Sen. Joseph Lieberman’s ’64 LAW ’67 career in elected office may be ending in 2013, but he will not be riding into the political sunset just yet.

In a speech last Wednesday announcing his plans to retire after serving four terms in the Senate, Lieberman pledged to continue fighting for the causes he is passionate about. And as he moves forward, politicos interviewed confirmed that they expect him to stay true to that pledge, and that his influence on Capitol Hill could even grow now that the weight of re-election is off his shoulders.

Many who in the past may have been unlikely to work with Lieberman for political reasons will now be more willing to seek him out, said Scott McLean, a professor of political science at Quinnipiac University. And Lieberman himself will have more freedom to act without concern for an action’s political implications, he added.

“It will make him significantly more influential,” McLean said. “It liberates a senator from the appearance that his decisions and actions are part of a political re-election tactic. … It enhances his ability to get things done.”

In addition, because he no longer needs to fundraise for re-election, Lieberman will be able to spend more time working in the Senate, McLean added.

But U.S. Rep. Rosa DeLauro, a Democrat whose district includes New Haven, does not think Lieberman will change much now that he’s entering his final years in elected office. She said she expects to continue working with Lieberman on job creation and bolstering the economy, pointing to Lieberman’s career of “bridging the partisan gap”.

“I suppose when one is mindful that they’re not running for re-election, it allows more latitude,” she said. “But I don’t think he’s been afraid to stand up for what he believes in.”

After Lieberman’s announcement, kind words flowed in from both sides of the political aisle as politicians congratulated him on a long, productive career of bipartisanship, many of which came from politicians who in the past had criticized or publicly squabbled with the embattled independent senator.

Alvin Felzenberg, a lecturer in the Political Science Department and former spokesman for the 9/11 Commission, said despite Lieberman’s low approval ratings, he expects that history will remember Lieberman kindly for always voting his conscience.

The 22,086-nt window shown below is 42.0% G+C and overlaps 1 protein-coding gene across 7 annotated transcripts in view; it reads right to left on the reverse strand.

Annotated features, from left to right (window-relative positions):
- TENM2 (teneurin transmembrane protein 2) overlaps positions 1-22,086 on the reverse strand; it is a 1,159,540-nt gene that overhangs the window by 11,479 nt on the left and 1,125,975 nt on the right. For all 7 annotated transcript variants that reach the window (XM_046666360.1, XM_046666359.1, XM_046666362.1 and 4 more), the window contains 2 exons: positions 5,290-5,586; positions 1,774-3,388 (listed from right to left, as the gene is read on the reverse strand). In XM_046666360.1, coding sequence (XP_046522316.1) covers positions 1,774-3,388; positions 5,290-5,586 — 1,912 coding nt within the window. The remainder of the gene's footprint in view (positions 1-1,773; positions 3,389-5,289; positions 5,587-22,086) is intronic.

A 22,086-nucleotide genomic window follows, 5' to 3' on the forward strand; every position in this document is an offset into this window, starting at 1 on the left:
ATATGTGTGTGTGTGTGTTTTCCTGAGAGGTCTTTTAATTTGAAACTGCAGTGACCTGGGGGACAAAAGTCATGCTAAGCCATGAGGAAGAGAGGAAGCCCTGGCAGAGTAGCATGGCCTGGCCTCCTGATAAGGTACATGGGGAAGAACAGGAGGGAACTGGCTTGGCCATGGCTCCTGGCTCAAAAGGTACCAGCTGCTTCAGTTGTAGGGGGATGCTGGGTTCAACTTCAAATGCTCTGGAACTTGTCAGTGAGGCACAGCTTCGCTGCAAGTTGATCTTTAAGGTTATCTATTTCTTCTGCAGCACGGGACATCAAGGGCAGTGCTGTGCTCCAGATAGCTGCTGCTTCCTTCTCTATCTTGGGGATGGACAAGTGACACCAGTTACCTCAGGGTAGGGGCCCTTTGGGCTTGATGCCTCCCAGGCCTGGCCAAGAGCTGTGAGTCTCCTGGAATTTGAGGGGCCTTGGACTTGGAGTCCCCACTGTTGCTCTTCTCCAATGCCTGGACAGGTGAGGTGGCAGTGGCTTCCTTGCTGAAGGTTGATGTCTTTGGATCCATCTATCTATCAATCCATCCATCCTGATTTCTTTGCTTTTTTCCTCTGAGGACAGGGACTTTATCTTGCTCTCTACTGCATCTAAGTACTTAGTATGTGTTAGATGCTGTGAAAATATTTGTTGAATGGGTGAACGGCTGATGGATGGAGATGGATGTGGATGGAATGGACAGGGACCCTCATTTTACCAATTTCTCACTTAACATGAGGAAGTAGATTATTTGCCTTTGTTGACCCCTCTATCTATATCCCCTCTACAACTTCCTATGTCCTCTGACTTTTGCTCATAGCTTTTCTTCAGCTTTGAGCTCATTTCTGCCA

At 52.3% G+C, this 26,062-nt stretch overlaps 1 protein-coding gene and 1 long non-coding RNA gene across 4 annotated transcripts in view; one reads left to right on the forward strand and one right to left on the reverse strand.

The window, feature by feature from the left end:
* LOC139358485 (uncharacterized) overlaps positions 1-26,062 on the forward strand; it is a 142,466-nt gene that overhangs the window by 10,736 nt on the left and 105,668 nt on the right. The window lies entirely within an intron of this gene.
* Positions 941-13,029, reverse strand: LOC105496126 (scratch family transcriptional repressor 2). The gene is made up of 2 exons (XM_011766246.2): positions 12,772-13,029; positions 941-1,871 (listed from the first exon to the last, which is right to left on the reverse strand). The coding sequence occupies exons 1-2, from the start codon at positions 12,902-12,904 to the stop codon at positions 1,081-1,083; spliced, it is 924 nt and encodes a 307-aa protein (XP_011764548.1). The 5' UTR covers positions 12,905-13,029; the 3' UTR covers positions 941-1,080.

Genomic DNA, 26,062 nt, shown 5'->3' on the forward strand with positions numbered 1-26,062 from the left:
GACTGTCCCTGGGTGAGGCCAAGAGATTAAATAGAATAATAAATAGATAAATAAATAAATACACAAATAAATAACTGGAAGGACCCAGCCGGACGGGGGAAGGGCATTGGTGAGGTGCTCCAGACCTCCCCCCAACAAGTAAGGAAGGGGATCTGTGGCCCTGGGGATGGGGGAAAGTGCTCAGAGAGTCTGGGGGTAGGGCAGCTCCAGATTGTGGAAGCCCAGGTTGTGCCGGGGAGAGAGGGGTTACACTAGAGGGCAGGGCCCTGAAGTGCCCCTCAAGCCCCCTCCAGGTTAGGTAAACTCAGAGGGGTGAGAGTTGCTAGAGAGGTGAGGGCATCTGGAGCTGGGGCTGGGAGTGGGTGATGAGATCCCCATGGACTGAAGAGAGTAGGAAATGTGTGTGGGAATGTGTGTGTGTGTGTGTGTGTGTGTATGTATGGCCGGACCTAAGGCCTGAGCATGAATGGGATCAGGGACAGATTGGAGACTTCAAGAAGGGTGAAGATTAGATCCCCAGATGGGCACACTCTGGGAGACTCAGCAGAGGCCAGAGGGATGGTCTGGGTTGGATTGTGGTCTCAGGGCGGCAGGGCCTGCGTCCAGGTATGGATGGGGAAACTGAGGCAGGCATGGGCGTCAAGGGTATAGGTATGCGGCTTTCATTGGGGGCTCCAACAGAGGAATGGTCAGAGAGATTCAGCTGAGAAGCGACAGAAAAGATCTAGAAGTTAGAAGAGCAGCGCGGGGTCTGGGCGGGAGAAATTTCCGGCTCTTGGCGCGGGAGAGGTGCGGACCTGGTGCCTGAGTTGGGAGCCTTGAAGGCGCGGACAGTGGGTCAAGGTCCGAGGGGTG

At times, that willingness to stand up for what he believes has drawn sharp criticism from both parties. When she announced her plans to run for Senate in 2012, former Secretary of the State Susan Bysiewicz ’83 immediately attacked Lieberman’s record.

“We need a senator who is 100 percent focused on helping our state, and Senator Joe Lieberman has been focused on everything but Connecticut,” Bysiewicz said in a statement Tuesday.

But the very next day, once Lieberman had announced he would step down after this term, even Bysiewicz praised her onetime opponent.

“I wish Sen. Joe Lieberman and his family all the best. Although we disagreed on certain issues, I have deep respect for his decades of public service,” Bysiewicz wrote on her official Facebook page.

And in an era of major earmarking of federal funds, those decades of service have come in handy for Lieberman and the state of Connecticut.

Lieberman remains the chairman of the Homeland Security Committee, but once he is out of office, Connecticut will be represented in the Senate by two freshman senators, including Sen. Richard Blumenthal LAW ’73. While DeLauro maintained that Connecticut will be well-represented even without an experienced senator, McLean cautioned that it could be a problem in committee assignments.

“Connecticut is losing a great deal of clout,” Felzenberg said, as both Dodd and Lieberman were committee chairmen.

U.S. Rep. Chris Murphy, D-Conn., has also announced he will run to replace Lieberman in the Senate. A grassroots movement began online this weekend when a blogger for the liberal site Daily Kos suggested that Democrats draft former MSNBC anchor Keith Olbermann to run in 2012. Olbermann has yet to comment publicly on the matter, and McLean dismissed the fledgling effort.

So far, over 1,300 people have supported the movement via a Facebook page, and the Twitter account “DraftOlbermann” has 400 followers.